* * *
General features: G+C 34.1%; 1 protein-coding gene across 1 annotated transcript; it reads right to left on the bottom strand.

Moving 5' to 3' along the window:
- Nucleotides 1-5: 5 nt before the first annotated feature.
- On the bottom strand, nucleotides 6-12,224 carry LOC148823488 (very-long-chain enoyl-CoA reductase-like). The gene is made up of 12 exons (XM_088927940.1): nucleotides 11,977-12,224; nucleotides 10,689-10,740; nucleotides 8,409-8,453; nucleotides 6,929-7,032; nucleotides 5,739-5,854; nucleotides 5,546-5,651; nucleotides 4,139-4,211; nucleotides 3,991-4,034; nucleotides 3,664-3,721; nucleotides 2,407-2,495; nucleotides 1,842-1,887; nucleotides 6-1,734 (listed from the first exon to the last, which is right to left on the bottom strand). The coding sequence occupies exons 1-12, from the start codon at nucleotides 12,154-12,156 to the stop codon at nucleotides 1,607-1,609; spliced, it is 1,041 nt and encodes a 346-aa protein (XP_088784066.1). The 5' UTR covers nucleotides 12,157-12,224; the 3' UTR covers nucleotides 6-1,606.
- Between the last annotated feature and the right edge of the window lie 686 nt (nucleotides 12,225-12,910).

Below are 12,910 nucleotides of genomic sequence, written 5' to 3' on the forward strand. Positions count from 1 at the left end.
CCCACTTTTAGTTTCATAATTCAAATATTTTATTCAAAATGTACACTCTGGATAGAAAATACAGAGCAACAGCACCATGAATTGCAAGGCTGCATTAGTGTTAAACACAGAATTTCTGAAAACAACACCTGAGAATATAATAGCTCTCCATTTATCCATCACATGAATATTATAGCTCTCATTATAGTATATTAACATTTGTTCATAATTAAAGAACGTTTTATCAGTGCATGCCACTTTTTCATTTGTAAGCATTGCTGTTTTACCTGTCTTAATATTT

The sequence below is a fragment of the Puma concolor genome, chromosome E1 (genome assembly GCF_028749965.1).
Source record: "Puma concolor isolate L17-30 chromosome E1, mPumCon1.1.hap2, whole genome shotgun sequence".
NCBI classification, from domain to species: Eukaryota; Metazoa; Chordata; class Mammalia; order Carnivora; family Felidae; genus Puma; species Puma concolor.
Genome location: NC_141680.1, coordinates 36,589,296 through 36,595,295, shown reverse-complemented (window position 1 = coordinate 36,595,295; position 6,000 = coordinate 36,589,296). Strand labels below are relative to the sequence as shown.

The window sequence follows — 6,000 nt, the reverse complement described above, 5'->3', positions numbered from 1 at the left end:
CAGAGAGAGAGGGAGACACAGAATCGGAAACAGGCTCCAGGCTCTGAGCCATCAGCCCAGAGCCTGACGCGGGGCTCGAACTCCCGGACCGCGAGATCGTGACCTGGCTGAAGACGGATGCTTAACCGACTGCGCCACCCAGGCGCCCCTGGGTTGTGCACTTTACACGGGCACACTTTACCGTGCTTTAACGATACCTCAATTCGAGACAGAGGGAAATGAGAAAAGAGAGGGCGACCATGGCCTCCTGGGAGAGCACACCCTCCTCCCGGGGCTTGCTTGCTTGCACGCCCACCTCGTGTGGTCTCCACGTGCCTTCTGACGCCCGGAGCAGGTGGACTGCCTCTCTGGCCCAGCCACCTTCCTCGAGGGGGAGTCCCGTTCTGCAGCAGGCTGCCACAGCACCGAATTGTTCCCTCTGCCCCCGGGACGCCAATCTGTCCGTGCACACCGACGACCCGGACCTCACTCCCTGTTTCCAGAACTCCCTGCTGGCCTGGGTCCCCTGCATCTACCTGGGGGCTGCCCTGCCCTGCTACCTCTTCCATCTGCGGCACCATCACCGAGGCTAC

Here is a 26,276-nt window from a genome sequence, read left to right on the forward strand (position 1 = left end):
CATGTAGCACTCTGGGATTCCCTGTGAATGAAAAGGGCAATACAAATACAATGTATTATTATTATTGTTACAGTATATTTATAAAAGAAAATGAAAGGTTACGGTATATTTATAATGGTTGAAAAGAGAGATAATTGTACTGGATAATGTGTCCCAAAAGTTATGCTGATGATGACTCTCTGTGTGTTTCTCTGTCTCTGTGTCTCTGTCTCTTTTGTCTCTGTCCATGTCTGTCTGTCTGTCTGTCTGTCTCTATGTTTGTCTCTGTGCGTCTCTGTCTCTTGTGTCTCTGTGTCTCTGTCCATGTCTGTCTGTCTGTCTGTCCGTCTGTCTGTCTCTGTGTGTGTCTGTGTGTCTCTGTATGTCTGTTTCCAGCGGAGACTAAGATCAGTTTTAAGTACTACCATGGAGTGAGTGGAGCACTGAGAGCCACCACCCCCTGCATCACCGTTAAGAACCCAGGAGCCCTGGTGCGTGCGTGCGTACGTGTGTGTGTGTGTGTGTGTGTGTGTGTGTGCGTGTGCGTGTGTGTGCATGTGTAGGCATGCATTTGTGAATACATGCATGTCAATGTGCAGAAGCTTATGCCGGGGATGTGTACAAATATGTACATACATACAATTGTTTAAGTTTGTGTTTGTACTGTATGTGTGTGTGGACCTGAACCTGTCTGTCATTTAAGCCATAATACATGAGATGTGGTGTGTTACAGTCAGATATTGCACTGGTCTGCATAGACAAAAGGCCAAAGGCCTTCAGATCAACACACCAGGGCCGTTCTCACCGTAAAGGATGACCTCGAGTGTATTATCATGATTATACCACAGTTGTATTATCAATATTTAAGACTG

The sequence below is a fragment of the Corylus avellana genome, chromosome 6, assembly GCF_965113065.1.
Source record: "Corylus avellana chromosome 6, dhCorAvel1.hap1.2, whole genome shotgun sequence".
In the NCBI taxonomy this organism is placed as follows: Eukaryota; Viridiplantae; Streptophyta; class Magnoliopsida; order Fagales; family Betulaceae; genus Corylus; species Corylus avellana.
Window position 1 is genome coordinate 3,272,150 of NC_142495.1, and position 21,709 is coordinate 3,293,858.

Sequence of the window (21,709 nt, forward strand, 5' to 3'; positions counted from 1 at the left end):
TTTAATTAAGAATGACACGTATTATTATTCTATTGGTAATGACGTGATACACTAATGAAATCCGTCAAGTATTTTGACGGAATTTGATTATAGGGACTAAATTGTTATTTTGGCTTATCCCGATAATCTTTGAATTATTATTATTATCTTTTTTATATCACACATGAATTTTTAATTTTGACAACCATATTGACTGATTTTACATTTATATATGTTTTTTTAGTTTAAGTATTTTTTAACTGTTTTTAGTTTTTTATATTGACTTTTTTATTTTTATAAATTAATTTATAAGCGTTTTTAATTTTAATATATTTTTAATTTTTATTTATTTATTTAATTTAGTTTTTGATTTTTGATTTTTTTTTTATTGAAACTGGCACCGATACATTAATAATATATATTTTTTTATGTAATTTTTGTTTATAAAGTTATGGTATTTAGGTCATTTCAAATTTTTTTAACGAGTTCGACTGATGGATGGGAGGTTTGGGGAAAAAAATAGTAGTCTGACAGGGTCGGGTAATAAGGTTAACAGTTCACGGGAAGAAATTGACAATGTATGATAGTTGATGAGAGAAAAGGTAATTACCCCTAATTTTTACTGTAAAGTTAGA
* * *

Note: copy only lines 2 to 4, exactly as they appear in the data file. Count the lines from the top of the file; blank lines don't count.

Moving 5' to 3' along the window:
- Nucleotides 1-5: 5 nt before the first annotated feature.
- On the bottom strand, nucleotides 6-12,224 carry LOC148823488 (very-long-chain enoyl-CoA reductase-like). The gene is made up of 12 exons (XM_088927940.1): nucleotides 11,977-12,224; nucleotides 10,689-10,740; nucleotides 8,409-8,453; nucleotides 6,929-7,032; nucleotides 5,739-5,854; nucleotides 5,546-5,651; nucleotides 4,139-4,211; nucleotides 3,991-4,034; nucleotides 3,664-3,721; nucleotides 2,407-2,495; nucleotides 1,842-1,887; nucleotides 6-1,734 (listed from the first exon to the last, which is right to left on the bottom strand). The coding sequence occupies exons 1-12, from the start codon at nucleotides 12,154-12,156 to the stop codon at nucleotides 1,607-1,609; spliced, it is 1,041 nt and encodes a 346-aa protein (XP_088784066.1). The 5' UTR covers nucleotides 12,157-12,224; the 3' UTR covers nucleotides 6-1,606.